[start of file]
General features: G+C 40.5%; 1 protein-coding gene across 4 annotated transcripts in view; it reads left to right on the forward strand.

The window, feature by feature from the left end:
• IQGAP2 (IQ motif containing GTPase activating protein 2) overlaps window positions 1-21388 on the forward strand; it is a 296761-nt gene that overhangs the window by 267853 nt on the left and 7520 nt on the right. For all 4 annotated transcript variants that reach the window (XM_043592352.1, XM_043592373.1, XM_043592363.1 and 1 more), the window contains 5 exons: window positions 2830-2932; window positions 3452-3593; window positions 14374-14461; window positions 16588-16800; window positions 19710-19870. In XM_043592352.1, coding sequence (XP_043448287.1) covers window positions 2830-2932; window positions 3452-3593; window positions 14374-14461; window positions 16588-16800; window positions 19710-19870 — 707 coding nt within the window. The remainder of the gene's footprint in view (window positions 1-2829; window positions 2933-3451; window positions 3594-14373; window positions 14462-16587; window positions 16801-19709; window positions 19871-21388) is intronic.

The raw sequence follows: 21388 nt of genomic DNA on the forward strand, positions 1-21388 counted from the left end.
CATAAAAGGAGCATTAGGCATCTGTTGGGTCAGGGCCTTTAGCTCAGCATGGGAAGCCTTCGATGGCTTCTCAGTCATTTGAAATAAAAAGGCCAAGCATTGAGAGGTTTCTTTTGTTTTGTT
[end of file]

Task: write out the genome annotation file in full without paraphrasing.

General features: G+C 40.5%; 1 protein-coding gene across 4 annotated transcripts in view; it reads left to right on the forward strand.

The window, feature by feature from the left end:
• IQGAP2 (IQ motif containing GTPase activating protein 2) overlaps window positions 1-21388 on the forward strand; it is a 296761-nt gene that overhangs the window by 267853 nt on the left and 7520 nt on the right. For all 4 annotated transcript variants that reach the window (XM_043592352.1, XM_043592373.1, XM_043592363.1 and 1 more), the window contains 5 exons: window positions 2830-2932; window positions 3452-3593; window positions 14374-14461; window positions 16588-16800; window positions 19710-19870. In XM_043592352.1, coding sequence (XP_043448287.1) covers window positions 2830-2932; window positions 3452-3593; window positions 14374-14461; window positions 16588-16800; window positions 19710-19870 — 707 coding nt within the window. The remainder of the gene's footprint in view (window positions 1-2829; window positions 2933-3451; window positions 3594-14373; window positions 14462-16587; window positions 16801-19709; window positions 19871-21388) is intronic.

The raw sequence follows: 21388 nt of genomic DNA on the forward strand, positions 1-21388 counted from the left end.
CATAAAAGGAGCATTAGGCATCTGTTGGGTCAGGGCCTTTAGCTCAGCATGGGAAGCCTTCGATGGCTTCTCAGTCATTTGAAATAAAAAGGCCAAGCATTGAGAGGTTTCTTTTGTTTTGTT